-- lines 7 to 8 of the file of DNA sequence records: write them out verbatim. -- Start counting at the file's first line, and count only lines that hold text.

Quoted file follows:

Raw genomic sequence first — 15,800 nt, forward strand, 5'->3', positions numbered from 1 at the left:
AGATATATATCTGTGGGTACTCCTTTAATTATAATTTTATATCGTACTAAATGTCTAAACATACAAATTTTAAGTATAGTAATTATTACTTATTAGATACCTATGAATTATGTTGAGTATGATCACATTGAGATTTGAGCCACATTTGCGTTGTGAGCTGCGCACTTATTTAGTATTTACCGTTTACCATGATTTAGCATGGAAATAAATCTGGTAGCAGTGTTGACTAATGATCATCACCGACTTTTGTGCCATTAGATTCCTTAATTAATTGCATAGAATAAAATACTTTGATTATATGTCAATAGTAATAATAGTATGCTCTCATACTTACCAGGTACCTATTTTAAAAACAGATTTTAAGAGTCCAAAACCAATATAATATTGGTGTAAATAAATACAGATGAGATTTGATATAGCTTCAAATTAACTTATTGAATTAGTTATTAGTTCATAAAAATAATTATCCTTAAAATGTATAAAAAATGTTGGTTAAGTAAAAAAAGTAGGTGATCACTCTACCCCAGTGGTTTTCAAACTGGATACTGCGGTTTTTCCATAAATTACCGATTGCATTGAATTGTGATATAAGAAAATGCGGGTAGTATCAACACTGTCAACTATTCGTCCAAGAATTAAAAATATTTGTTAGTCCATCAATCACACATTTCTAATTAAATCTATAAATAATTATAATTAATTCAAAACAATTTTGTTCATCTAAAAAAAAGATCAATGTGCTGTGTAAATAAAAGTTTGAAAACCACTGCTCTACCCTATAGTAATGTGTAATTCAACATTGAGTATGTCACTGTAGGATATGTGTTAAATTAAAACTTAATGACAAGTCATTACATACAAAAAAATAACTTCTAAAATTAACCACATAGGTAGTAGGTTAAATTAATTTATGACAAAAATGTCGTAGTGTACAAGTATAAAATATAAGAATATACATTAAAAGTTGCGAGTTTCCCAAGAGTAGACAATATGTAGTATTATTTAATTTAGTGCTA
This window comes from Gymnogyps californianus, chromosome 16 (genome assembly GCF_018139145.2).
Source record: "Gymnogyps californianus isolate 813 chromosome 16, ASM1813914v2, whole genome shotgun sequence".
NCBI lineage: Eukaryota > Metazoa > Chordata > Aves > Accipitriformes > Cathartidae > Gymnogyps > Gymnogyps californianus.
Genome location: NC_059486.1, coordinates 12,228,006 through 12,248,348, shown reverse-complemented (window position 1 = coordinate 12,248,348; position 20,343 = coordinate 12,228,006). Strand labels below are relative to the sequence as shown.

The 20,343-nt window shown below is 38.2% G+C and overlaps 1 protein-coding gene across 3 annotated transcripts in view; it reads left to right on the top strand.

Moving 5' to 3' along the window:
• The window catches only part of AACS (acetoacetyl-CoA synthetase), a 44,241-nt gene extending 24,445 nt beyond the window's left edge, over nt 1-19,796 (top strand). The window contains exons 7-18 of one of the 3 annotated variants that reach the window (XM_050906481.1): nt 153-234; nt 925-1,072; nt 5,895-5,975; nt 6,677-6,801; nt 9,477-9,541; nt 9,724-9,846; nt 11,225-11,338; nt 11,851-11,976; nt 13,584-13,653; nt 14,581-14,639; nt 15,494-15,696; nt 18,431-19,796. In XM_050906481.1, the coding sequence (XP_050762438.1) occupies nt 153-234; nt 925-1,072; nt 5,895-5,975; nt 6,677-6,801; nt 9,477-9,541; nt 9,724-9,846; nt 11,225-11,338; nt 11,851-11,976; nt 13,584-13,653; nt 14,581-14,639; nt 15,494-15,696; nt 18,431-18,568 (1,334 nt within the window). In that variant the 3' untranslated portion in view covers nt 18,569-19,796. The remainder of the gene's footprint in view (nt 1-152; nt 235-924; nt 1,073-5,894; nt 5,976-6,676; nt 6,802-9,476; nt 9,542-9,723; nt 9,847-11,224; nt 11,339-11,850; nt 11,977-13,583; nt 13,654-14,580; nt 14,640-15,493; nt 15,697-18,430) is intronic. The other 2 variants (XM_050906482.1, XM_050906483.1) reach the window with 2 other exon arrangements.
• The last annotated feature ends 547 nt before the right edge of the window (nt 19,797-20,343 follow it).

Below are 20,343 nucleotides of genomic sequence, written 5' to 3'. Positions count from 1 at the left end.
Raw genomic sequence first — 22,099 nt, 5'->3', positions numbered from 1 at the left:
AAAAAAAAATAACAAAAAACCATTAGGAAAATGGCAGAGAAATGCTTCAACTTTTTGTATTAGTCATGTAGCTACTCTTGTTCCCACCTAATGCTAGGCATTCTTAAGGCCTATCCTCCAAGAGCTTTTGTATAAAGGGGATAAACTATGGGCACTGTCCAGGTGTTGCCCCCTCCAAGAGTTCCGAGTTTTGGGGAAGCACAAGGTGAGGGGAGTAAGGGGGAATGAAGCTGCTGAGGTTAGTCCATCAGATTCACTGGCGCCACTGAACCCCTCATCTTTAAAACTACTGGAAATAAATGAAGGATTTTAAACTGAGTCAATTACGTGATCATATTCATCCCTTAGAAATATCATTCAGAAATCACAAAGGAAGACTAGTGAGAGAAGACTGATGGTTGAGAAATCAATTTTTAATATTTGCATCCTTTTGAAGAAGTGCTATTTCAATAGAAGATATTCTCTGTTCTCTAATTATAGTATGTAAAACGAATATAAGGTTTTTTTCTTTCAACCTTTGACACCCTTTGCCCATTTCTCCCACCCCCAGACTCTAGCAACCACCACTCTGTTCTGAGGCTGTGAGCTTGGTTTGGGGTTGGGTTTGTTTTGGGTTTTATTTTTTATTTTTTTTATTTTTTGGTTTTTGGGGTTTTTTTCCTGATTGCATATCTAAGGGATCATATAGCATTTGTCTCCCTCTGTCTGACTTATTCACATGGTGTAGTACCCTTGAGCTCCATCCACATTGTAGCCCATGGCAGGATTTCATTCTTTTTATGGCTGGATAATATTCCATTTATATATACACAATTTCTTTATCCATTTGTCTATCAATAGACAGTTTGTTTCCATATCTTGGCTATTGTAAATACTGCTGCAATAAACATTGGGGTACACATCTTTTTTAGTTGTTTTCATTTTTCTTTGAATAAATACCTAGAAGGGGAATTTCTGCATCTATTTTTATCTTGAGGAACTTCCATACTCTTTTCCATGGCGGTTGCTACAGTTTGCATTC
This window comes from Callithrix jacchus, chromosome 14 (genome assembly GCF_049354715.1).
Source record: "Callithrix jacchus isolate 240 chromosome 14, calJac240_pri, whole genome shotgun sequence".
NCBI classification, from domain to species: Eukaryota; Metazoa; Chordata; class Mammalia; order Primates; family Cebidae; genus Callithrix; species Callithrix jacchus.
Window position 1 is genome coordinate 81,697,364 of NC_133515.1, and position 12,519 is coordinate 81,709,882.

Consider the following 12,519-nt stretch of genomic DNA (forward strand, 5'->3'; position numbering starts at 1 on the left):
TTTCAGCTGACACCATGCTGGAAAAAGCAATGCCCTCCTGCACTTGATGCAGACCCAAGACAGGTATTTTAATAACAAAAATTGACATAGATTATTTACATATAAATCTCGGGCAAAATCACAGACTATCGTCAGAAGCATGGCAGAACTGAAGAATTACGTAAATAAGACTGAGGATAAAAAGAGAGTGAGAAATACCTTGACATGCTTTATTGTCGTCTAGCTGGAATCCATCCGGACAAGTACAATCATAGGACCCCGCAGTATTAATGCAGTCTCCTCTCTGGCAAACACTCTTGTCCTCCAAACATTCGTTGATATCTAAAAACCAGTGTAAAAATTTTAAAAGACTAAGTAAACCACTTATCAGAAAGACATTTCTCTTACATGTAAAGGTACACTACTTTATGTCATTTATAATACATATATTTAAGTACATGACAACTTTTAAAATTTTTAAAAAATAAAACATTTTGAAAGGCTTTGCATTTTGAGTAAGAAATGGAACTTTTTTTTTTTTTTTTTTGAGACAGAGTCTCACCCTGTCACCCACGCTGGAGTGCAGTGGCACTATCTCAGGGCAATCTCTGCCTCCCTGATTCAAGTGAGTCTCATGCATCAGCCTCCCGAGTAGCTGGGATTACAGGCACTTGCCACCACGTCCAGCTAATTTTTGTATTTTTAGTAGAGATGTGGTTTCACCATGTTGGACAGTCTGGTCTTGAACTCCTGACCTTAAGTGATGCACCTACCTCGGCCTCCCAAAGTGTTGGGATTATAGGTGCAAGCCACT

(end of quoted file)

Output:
The 20,343-nt window shown below is 38.2% G+C and overlaps 1 protein-coding gene across 3 annotated transcripts in view; it reads left to right on the top strand.

Moving 5' to 3' along the window: